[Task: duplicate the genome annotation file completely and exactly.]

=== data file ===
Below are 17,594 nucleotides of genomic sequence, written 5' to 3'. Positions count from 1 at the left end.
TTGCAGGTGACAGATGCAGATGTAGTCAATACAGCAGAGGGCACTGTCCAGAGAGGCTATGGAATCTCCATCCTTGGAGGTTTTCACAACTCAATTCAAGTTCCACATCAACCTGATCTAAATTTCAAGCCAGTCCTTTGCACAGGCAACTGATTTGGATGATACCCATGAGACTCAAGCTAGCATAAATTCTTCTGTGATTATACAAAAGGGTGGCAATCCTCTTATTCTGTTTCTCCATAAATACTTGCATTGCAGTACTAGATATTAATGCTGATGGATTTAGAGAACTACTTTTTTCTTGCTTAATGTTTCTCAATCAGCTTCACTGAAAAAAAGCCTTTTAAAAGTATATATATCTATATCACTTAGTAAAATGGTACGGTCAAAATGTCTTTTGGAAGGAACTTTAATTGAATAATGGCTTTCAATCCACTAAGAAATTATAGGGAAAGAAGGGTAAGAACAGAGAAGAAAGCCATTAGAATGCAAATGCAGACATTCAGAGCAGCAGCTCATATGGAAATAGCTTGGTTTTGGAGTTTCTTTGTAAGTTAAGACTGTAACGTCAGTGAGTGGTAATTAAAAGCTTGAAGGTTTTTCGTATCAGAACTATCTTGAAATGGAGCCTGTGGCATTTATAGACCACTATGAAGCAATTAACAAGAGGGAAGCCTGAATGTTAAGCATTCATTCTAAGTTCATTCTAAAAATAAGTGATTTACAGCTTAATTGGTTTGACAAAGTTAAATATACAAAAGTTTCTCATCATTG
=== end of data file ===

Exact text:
Below are 17,594 nucleotides of genomic sequence, written 5' to 3'. Positions count from 1 at the left end.
TTGCAGGTGACAGATGCAGATGTAGTCAATACAGCAGAGGGCACTGTCCAGAGAGGCTATGGAATCTCCATCCTTGGAGGTTTTCACAACTCAATTCAAGTTCCACATCAACCTGATCTAAATTTCAAGCCAGTCCTTTGCACAGGCAACTGATTTGGATGATACCCATGAGACTCAAGCTAGCATAAATTCTTCTGTGATTATACAAAAGGGTGGCAATCCTCTTATTCTGTTTCTCCATAAATACTTGCATTGCAGTACTAGATATTAATGCTGATGGATTTAGAGAACTACTTTTTTCTTGCTTAATGTTTCTCAATCAGCTTCACTGAAAAAAAGCCTTTTAAAAGTATATATATCTATATCACTTAGTAAAATGGTACGGTCAAAATGTCTTTTGGAAGGAACTTTAATTGAATAATGGCTTTCAATCCACTAAGAAATTATAGGGAAAGAAGGGTAAGAACAGAGAAGAAAGCCATTAGAATGCAAATGCAGACATTCAGAGCAGCAGCTCATATGGAAATAGCTTGGTTTTGGAGTTTCTTTGTAAGTTAAGACTGTAACGTCAGTGAGTGGTAATTAAAAGCTTGAAGGTTTTTCGTATCAGAACTATCTTGAAATGGAGCCTGTGGCATTTATAGACCACTATGAAGCAATTAACAAGAGGGAAGCCTGAATGTTAAGCATTCATTCTAAGTTCATTCTAAAAATAAGTGATTTACAGCTTAATTGGTTTGACAAAGTTAAATATACAAAAGTTTCTCATCATTG